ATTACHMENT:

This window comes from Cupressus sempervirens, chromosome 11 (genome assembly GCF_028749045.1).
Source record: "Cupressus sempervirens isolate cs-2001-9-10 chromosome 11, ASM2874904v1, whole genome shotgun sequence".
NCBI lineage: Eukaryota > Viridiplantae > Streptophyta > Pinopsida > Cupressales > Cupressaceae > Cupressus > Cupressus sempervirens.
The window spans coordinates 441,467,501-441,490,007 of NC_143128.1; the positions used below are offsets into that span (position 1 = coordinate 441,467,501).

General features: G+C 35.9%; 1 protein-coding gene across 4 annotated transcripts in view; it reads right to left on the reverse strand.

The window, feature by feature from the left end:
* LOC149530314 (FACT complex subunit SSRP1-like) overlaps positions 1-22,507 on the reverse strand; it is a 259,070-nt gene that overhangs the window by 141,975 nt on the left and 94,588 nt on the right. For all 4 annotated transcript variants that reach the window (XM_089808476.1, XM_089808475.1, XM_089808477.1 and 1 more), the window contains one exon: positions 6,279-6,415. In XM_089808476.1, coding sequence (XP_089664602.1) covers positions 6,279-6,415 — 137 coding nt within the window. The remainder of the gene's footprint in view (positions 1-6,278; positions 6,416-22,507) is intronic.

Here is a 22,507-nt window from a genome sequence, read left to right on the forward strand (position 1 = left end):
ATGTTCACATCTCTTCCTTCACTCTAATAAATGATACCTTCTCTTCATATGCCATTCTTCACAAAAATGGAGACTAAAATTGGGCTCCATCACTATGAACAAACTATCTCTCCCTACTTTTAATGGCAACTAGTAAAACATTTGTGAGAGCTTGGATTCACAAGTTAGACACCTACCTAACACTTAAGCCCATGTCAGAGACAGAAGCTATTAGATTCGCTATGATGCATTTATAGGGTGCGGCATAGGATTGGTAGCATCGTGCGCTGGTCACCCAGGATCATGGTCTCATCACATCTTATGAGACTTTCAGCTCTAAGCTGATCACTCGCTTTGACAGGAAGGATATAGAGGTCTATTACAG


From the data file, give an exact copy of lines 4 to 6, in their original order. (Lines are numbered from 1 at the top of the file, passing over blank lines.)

The window spans coordinates 441,467,501-441,490,007 of NC_143128.1; the positions used below are offsets into that span (position 1 = coordinate 441,467,501).

General features: G+C 35.9%; 1 protein-coding gene across 4 annotated transcripts in view; it reads right to left on the reverse strand.

The window, feature by feature from the left end: